The greatness of a nation and its moral progress can be judged by the way its animals are treated.

Mahatma Gandhi

What do Yogi Berra and your program’s success have in common?

As Yogi Berra said, “If you don’t know where you are going, you will wind up somewhere else.”

So what does that have to do with your program?

Look at it this way. If you were planning a road trip, what’s the first question you would need to answer? You would need to know where you wanted to go, right? Once you know where you want to go, you need to figure out how to get there. You need a road map. Think of a logic model as the road map for your program, a tool that helps ensure you don’t, in Yogi’s words, “wind up somewhere else.”

The logic model addresses three key questions:

  • Where are you going?
  • How will you get there?
  • How will you know when you’ve arrived?

It graphically displays connections between your program resources, activities, outputs and outcomes. Think of it as a picture of what you plan to do and what you will achieve.

 

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The logic model can and should be used in all phases of a program’s life cycle, from planning to implementation to evaluation. During the planning phase, the logic model can be used to strengthen the program by identifying gaps in logic and selecting activities that are clearly tied to desired outcomes. For example, if your program activities are focused on developing children’s reading skills, don’t expect their math scores to improve. During implementation, the logic model can be used as a management tool to monitor program activities. A program that isn’t being implemented as you intended is unlikely to produce the results you expect. Finally, the logic model helps you decide what data you need to collect in order to track progress and show results.

Successful programs have logic models and know how to use them. In fact, many foundations and public sector funders now require program logic models in grant proposals. Having good intentions to change the world is great. Pairing those good intentions with a road map to achieve results is better.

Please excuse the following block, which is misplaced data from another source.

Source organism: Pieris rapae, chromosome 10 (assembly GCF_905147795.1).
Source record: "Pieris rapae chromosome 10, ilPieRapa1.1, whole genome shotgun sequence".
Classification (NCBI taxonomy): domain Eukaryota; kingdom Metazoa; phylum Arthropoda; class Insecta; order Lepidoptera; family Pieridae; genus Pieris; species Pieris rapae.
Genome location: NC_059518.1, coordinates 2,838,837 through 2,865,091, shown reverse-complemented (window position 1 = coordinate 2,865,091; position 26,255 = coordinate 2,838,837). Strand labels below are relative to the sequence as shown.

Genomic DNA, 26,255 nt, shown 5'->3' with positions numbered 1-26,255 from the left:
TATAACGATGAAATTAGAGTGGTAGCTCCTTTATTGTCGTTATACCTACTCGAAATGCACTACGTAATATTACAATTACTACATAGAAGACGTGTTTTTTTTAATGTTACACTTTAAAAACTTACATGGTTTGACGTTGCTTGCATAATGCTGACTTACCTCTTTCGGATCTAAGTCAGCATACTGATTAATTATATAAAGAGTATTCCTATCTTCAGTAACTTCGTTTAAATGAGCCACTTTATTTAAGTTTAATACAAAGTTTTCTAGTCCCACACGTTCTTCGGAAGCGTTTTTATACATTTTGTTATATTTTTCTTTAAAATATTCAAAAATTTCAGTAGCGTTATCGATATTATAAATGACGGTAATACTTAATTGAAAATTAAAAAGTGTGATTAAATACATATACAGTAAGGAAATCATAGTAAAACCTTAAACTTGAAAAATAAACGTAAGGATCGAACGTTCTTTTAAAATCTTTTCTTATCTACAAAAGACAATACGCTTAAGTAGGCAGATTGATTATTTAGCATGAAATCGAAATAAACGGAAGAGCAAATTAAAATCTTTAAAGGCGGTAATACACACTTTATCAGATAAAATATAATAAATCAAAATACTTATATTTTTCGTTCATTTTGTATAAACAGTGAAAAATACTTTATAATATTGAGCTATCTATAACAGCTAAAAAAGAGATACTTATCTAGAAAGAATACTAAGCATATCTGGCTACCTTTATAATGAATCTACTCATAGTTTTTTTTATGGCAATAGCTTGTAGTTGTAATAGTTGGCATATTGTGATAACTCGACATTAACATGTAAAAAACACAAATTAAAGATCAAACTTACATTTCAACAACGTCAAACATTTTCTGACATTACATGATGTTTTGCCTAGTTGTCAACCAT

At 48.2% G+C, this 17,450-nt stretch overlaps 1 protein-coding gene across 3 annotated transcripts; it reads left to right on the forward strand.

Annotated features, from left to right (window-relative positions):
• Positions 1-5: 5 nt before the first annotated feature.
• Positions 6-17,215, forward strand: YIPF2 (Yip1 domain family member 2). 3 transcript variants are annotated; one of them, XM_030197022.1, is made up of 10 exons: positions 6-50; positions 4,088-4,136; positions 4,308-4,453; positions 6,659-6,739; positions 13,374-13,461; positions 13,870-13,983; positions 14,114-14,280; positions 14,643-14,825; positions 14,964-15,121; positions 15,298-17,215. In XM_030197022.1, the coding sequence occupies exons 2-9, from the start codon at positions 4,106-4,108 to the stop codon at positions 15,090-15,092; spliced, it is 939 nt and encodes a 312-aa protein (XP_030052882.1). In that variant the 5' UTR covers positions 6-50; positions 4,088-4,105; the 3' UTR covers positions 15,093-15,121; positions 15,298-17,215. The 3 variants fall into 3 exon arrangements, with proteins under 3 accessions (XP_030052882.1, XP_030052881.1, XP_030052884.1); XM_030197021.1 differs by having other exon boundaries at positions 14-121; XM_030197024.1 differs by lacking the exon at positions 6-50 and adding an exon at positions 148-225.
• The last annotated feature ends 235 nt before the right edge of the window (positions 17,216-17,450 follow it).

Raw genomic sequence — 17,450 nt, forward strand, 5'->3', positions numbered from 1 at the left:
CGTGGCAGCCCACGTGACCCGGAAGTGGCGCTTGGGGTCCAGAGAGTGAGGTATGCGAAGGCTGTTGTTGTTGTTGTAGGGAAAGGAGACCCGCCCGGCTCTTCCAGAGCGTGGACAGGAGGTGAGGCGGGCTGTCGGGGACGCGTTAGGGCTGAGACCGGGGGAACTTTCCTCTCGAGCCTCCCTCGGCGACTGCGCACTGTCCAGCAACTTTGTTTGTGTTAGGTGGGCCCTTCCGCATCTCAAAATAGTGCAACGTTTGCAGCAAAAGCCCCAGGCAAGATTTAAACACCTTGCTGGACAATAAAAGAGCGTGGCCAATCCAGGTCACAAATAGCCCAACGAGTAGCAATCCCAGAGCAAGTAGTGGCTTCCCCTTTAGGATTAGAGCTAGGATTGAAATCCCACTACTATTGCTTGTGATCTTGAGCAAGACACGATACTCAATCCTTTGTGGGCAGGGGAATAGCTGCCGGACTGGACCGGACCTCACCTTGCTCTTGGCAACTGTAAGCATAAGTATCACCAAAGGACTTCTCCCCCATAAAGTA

All Creatures Magazine

The Grey Muzzle Organization and Lisa’s work on behalf of senior dogs was featured in the winter edition of All Creatures magazine.

Got Outcomes?

Let’s face it. A lot of people are afraid of program evaluation. There are countless explanations we use to rationalize not evaluating our programs. How often have you heard (or said):

  • “I’m not an evaluator.”
  • “Evaluation is expensive. We don’t have those kinds of resources.”
  •  “Participants love the program, so it must be working.”
  •  “Our program is complicated; it’s impossible to measure outcomes.”

To make matters worse, lack of staff expertise in evaluation is sometimes accompanied by fear that perhaps the program won’t show the results we expect. Then what?

I understand the reluctance and the fear.

Yet as concepts like results-based accountability become the norm and funders increasingly require evaluation plans in grant proposals, it’s important to step back and consider what can be gained from program evaluation. Most importantly, evaluation provides critical information about whether or not your program is achieving desired results.

We all know resources are limited. Isn’t it better to know sooner rather than later if those resources are being used effectively? And for those whose work focuses on our most vulnerable populations, there is even greater urgency to ensure that programs produce positive outcomes.

So the next time you’re tempted to fall back on all the reasons you can’t evaluate your program, think about all you have to gain if you do. Remind yourself that evaluating your program and tracking your outcomes will pay off by helping you to:

  • Clarify program objectives. What are you trying to accomplish? How will you define success?
  • Solidify support and raise money. People–including funders–want to support successful efforts. Demonstrating positive outcomes is an invaluable fund-raising tool.
  • Monitor your program. Are you really doing what you said you would do?
  • Make informed decisions about program changes. Do you need to alter the program or make mid-course corrections? Better to make those changes before the opportunity to get back on track is lost.
  • Identify unintended program effects. Are there “side effects” that need to be addressed?
  • Assess overall effectiveness. Did the program work as intended? Are program recipients better off? If so, how?
  • Assess program cost versus benefit(s). Do the program outcomes justify the investment?
  • Do even more good. If you can show your program works, you have the opportunity to increase your reach and broaden your impact.

So, got outcomes?

Society of Animal Welfare Administrators (SAWA) 2017 Management Conference

Lisa was a featured speaker at the SAWA Management Conference in Long Beach, CA, where she presented “Planning for Success: Using Logic Models as a Road Map.” The session helped animal welfare professionals to work smarter and use evaluation as a tool for continuous improvement. She explained the importance of logic models and how they increase a program’s likelihood of success; discussed the ways in which logic models can support program planning, implementation and evaluation; and helped attendees to develop their own logic models for planned or current programs.

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